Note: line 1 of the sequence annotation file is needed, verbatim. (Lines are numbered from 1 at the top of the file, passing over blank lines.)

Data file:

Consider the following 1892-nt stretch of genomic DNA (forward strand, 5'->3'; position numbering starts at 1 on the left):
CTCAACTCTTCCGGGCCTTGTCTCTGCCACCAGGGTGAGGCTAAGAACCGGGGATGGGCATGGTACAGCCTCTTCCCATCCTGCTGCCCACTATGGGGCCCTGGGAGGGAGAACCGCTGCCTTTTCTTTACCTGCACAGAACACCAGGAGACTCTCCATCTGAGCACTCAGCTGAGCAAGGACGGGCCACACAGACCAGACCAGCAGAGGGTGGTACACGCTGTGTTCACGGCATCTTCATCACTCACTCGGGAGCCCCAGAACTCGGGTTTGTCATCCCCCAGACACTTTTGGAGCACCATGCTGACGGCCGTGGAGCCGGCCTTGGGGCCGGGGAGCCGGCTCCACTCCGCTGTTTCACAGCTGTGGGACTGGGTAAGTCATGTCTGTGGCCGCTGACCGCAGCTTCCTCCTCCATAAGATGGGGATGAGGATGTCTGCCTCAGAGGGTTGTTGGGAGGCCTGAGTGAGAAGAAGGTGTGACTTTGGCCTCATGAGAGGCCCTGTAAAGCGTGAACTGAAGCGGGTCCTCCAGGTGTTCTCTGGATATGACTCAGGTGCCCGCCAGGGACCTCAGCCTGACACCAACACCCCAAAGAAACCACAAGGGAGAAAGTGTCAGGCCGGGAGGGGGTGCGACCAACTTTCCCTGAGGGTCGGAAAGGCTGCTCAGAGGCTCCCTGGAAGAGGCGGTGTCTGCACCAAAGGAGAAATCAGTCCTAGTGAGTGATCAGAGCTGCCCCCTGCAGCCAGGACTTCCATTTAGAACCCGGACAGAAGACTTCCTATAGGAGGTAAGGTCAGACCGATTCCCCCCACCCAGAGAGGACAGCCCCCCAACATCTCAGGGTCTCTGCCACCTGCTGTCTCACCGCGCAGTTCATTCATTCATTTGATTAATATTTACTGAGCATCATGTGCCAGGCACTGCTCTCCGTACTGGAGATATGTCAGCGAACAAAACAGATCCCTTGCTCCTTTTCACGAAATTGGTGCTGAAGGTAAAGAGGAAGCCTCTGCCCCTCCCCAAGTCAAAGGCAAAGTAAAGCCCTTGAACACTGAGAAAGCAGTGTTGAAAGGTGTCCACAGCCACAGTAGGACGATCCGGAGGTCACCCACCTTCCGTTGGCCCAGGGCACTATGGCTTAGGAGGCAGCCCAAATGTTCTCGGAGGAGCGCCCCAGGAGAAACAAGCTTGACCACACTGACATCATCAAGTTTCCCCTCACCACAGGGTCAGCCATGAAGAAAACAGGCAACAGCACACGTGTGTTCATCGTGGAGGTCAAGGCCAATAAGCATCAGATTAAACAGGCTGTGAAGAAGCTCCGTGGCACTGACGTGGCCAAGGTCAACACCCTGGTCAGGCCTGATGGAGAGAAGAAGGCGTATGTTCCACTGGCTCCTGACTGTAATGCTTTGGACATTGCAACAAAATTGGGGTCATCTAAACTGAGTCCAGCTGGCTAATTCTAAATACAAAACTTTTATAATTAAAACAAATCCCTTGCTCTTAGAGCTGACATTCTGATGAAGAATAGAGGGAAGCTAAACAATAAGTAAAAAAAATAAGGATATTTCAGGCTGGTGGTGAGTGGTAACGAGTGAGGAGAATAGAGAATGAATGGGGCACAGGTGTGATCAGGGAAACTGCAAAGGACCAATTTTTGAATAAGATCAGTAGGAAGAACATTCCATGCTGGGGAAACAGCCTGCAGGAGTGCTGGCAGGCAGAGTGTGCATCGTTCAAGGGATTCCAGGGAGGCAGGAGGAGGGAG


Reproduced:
Consider the following 1892-nt stretch of genomic DNA (forward strand, 5'->3'; position numbering starts at 1 on the left):